Now, in a written response signed by Raphoe Bishop Philip Boyce, the hierarchy accepted unease and unhappiness about the Missal, but also affirmed that the translation "expresses accurately the faith of the Church".


Fr Gerard Alwill, one of the leaders of the ACP, told The Irish Catholic that he was disappointed with the response "which seems to indicate no change on any of the issues that we raised". 

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Plans for joint commemorations of Reformation unravel as Protestants accused of slapping Catholics in the face
Christa Pongratz-Lippitt       Jul.18, 2014

A bitter clash between the Catholic Church and the Lutherans in Germany is threatening the planned joint celebration of the 500th anniversary of the Reformation in 2017.


The row revolves around the failure of the German Protestant Church (EKD) to mention the historic 1999 Joint Declaration on the Doctrine of Justification, in its "position paper" on the ­theological foundation of the Reformation, which was published in May. The 1999 declaration is seen as a milestone in Catholic-Lutheran relations, and the omission has seriously endangered ecumenical dialogue.


The omission was criticised by the former president of the Pontifical Council for Promoting Christian Unity, Cardinal Walter Kasper, last month.


Since then, feelings have been running high and on 10 July Bishop Heinz Josef Algermissen, deputy chairman of the German bishops' conference's ecumenical commission, publicly stated that he was "incensed and disappointed" by the position paper. Referring to the 2017 Reformation commemoration he added, "I really cannot actually see a reason for celebrating anything together any longer."

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God knows where the women bishops vote leaves Anglican-Catholic relations
Mgr Mark Langham       Jul.15, 2014

The vote by the Church of England to ordain women as bishops changes nothing in its official relations with the Catholic Church. And yet it changes a great deal. It is to be noted that the decision in England only confirms a reality that has existed in worldwide Anglicanism since 1989. The Anglican-Roman Catholic dialogue has been dealing with the reality of women clerics since the 1970s, (early ordinations took place in Asia, North America and New Zealand) and so this decision in one part of the Anglican Communion changes little; indeed, a woman bishop from Canada, Linda Nicholls, is a member of the current Anglican-Catholic dialogue commission, ARCIC III.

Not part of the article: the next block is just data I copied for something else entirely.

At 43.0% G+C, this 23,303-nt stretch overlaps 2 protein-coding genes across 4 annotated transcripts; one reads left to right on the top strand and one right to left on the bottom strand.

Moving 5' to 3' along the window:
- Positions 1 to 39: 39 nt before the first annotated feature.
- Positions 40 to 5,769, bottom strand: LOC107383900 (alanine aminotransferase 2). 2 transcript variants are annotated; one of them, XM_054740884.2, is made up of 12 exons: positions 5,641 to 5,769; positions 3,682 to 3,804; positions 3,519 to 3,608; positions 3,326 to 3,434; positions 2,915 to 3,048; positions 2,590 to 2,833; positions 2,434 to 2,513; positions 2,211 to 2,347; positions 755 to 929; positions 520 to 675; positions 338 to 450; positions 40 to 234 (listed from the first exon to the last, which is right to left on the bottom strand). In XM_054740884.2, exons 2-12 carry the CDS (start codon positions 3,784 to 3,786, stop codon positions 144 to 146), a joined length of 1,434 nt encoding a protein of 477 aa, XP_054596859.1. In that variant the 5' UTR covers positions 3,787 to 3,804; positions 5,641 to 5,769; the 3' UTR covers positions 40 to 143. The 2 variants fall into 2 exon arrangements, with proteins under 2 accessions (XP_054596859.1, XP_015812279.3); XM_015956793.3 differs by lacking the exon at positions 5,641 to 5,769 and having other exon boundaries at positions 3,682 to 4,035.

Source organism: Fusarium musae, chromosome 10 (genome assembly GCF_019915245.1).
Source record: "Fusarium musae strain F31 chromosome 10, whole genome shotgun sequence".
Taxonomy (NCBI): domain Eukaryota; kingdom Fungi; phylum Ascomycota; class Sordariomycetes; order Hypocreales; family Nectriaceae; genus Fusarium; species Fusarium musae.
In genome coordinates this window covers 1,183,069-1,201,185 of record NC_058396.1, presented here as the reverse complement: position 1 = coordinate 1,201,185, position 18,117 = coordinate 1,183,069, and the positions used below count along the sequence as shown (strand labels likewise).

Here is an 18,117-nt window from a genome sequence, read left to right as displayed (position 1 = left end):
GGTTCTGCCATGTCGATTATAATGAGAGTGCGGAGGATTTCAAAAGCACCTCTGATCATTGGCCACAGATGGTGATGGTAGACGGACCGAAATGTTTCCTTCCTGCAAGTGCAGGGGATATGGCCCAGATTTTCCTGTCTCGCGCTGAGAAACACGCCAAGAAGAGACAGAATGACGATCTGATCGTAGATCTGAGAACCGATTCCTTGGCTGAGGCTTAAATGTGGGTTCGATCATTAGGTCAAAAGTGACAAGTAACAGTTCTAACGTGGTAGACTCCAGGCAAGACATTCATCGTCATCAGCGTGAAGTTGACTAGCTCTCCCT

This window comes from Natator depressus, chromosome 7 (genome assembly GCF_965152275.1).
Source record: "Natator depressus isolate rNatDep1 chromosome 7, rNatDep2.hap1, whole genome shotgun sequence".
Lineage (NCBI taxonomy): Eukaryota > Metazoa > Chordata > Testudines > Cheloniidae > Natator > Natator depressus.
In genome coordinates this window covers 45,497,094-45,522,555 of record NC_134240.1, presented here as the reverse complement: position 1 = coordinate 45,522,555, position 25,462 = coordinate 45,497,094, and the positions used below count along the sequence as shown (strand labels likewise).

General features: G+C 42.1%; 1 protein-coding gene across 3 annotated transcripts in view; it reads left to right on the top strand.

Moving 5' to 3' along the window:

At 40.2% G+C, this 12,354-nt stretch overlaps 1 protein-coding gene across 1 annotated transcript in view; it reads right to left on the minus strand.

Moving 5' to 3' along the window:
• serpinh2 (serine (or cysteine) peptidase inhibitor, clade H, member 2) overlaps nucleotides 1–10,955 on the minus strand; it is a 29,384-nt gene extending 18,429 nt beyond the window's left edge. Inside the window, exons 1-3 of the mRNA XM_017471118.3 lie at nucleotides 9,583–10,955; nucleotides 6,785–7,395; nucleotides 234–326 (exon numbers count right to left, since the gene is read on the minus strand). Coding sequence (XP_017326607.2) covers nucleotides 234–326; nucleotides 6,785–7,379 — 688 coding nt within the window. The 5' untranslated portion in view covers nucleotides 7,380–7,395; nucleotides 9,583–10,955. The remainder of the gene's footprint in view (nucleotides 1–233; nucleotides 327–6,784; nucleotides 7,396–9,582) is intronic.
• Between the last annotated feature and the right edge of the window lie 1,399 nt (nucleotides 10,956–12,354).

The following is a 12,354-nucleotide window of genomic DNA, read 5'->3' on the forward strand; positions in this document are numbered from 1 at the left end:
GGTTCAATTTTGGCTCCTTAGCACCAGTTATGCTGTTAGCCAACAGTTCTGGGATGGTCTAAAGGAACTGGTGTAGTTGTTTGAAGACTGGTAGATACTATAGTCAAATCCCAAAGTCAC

. . . .  

Thus, it is true to say that hope of union has receded. There is no mid-point now between having women bishops and not having them. From speaking of unity, realistically dialogue now considers how two traditions, one of which ordains women bishops and one which does not, co-exist. The rug has been pulled from under those who longed for unity within the foreseeable future.


Yet ecumenists are upbeat; they have come too far, and weathered too many disappointments, not to continue to have faith in the movement. Ecumenism, they point out, is not a human construct, but a divine imperative. Wonders have happened; the Holy Spirit is not discouraged. At a time when, institutionally, we seem far away apart, faith in God's will for unity has to be stronger than ever.

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Nuns attacked at convent in northern Bangladesh
CNA      Jul.17, 2014

Last week dozens of armed men broke into a convent in northern Bangladesh, beating a group of nuns at a small mission.


"The attack was massive and lasted about an hour and a half. The attackers brutally beat the nuns ... the convent was seriously devastated," Bishop Sebastian Tudu of Dinajpur told the international Catholic charity Aid to the Church in Need, of the attack which took place at the Boldi Pukur mission in the early hours of July 7.

. . . .

The nuns are now in Dhaka, the Bangladeshi capital, for medical treatment, the bishop said. He added that the rectory's door was broken down, and the mission's pastor was robbed and threatened.


"The attack is obviously a targeted and planned attempt at intimidation. Nuns and priests are being attacked because they stand up for the disadvantaged and minorities," stated Bishop Tudu.

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Chhattisgarh, Christians targeted by Hindu radicals: Out by August or pay dearly 
Nirmala Carvalho       Jul.18, 2014

"Out of your villages by August 1, or suffer the consequences": This is the threat delivered by the militants of the Vishwa Hindu Parishad (VHP), a radical Hindu organization, to the Christian communities of Gaiya and Parapur in the district Bastar, the Indian state of Chhattisgarh. Sajan K. George, president of the Global Council of Indian Christians (GCIC), who has appealed to the National Human Rights Commission (NHRC) and the National Commission for Minorities (NCM), "to defend and preserve the religious freedom of Christians in Chhattisgarh".


This intimidation is just the latest in a series of attacks in Chhattisgarh by ultra-nationalist Hindu groups against minority communities. And the Bastar district, a rural area in tribal majority state, is the scene of the worst discrimination.  

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Hopes rise for priest abducted in Afghanistan
Kochi       Jul.9 2014